On Saturday evening the Zaryadye Concert Hall was filled with blue and red hair: on stage, one singer was blue and another was red; in the audience, blue rinses and bifocals mingled with hipster multi-colored streaks.
The occasion for all this color was “The Worker and Kolkhoz Woman” — not the monumental sculpture created by Vera Mukhina and enshrined at VDNKh Park, but the opera buffa created by Pavel Kaplevich to celebrate the 80th anniversary of the sculpture, the 130th anniversary of Mukhina’s birthday, and, just to keep things up-to-date, the first anniversary of the Zaryadye Concert Hall.
The audience knew this because the evening was introduced by Alexander Kibovsky, head of Moscow’s department of culture, which funded the show, and Pavel Kaplevich, the producer of the show whose slightly insane idea was the basis for the opera.
The 70-minute opera begins in a studio where sculptor and architect Boris Iofan has the idea for the massive sculpture of the worker and collective farm woman, and sculptor Vera Mukhina begins to create it. We know who they are because they are wearing aprons with their names on them in English. But the fire engine red-haired Mukhina is a bit of an enchantress, and she can bring her creations to life. The two Soviet icons of the working class — Nikolai, the handsome factory worker and Anna, the comely farm worker — in sparkling metallic costumes, are able to release their poses and stretch it out when they are finally alone in the studio. Then they are packed up and sent to Paris for the 1937 World’s Fair.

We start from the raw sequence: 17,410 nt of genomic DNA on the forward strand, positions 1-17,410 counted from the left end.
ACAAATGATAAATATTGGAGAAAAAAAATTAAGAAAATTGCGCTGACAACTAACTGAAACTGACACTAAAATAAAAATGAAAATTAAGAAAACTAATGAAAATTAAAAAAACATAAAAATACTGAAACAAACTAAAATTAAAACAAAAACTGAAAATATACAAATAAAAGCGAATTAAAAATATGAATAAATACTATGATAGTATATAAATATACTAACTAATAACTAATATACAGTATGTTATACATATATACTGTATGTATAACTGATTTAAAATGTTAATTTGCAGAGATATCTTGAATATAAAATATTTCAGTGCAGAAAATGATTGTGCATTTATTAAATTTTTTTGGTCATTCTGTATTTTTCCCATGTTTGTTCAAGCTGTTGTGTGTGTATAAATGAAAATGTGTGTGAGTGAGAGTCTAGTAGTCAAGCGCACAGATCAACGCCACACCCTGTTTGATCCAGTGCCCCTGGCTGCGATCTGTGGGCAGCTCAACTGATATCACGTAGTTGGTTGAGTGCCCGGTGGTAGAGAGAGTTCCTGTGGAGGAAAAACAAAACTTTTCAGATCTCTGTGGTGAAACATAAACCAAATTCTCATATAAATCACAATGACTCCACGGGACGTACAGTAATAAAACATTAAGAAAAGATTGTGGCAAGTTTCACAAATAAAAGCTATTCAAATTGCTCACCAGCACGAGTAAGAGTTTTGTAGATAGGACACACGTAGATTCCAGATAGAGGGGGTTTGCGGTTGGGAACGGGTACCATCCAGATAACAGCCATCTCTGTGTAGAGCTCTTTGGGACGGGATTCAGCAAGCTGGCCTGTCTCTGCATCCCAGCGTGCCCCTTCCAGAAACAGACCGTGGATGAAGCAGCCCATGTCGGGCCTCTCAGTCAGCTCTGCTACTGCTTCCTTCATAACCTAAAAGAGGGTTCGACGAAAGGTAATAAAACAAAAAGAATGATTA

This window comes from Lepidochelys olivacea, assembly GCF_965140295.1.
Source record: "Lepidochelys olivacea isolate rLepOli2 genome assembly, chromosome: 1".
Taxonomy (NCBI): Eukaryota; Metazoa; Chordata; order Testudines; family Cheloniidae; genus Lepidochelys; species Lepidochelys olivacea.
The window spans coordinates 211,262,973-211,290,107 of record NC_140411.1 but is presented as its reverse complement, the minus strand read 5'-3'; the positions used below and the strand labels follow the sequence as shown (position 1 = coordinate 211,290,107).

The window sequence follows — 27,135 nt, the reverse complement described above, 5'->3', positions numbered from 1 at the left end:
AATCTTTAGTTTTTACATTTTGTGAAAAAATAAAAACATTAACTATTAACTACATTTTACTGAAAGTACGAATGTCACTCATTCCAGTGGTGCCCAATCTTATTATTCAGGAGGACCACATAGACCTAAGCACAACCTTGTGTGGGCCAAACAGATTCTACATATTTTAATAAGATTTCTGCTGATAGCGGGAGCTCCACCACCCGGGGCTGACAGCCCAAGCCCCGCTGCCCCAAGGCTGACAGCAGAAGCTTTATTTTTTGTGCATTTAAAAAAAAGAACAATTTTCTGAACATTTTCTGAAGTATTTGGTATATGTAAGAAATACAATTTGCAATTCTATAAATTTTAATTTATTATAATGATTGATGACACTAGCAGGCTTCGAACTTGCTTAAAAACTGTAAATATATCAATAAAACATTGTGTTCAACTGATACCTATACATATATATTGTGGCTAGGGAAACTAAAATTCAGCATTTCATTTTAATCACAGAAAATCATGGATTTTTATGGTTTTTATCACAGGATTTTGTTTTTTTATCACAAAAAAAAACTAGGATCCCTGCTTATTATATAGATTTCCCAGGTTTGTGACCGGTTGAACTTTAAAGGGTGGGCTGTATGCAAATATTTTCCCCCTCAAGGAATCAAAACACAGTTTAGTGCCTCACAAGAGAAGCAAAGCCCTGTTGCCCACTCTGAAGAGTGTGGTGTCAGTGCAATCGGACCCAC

We know this because the screens in back of the minimalist stage that displayed blueprints, models, and pink and blue neon symbols during the early part of the opera switches to scenes of Paris, the Eiffel Tower, city maps, and advertisements for the fair. We also know we’re in Paris because the dancer Ilse Liepa performed a human split screen dance as Pablo Picasso and Marlene Dietrich — one side Picasso, the other Dietrich — that brought down the house.
At the World’s Fair, the Soviet pavilion is visited by a different Pablo Picasso — identified by the cubist protuberances on his back — and Marlene Dietrich, with blue hair and a sculpted glittery dress that gives her figure comic-book oomph. Picasso surveys the sculpture and sings his praise in modern and snarky lyrics: “Marlene, can you see? Russia has gotten up off her knees!”
On his pedestal, Nikolai falls in love with the movie star. That night, he drives around the city with Marlene, which leaves poor Anna alone and unprotected. She is kidnapped by a petulant little Adolph Hitler, dressed in black shorts, white knee socks and a glittery arrow headpiece, who has fallen hopelessly in love.
Also involved in this madness is a three-man Artistic Commission, listed in the program as the three heads of the dragon Gorynych, that first finds Anna’s clothing-draped nipples offensive; Stalin, played by pop group Moralny Kodeks singer Sergei Mazeyev, who finds the nipples acceptable; and the secret agent Gray Fox sent to find Anna who is, in fact, a gray fox in a Soviet uniform.
Like previous Kaplevich productions, it is as if Modest Mussorgsky had married the Cirque de Soleil and produced a stage-full of singers and dancers dressed by the folks who do the MTV Music Video Awards ceremony. Conductor Filipp Chizhevsky looked like he’d flown in from an alternative-reality Hogwarts in his best robe decorated with red stars, hammers and sickles.
But the basics are solid: music by Vladimir Nikolayev, lyrics by first-time librettist poet Mikhail Chevega, and direction by Yevgeny Kulagin. The singing was sublime, the dancers were captivating, and the young orchestra was in fine form. And if the sound mix was a bit off from time to time, no one in the audience seemed to care. We lost count of the curtain calls.
In the curious way of Moscow premieres, it’s not clear when and where this will appear on stage again. In a post-performance interview, Kaplevich said it might go to the expo in Abu Dhabi, which would seem to be very fitting indeed for this witty and magical production. But we hope Muscovites will be able to see again soon, too.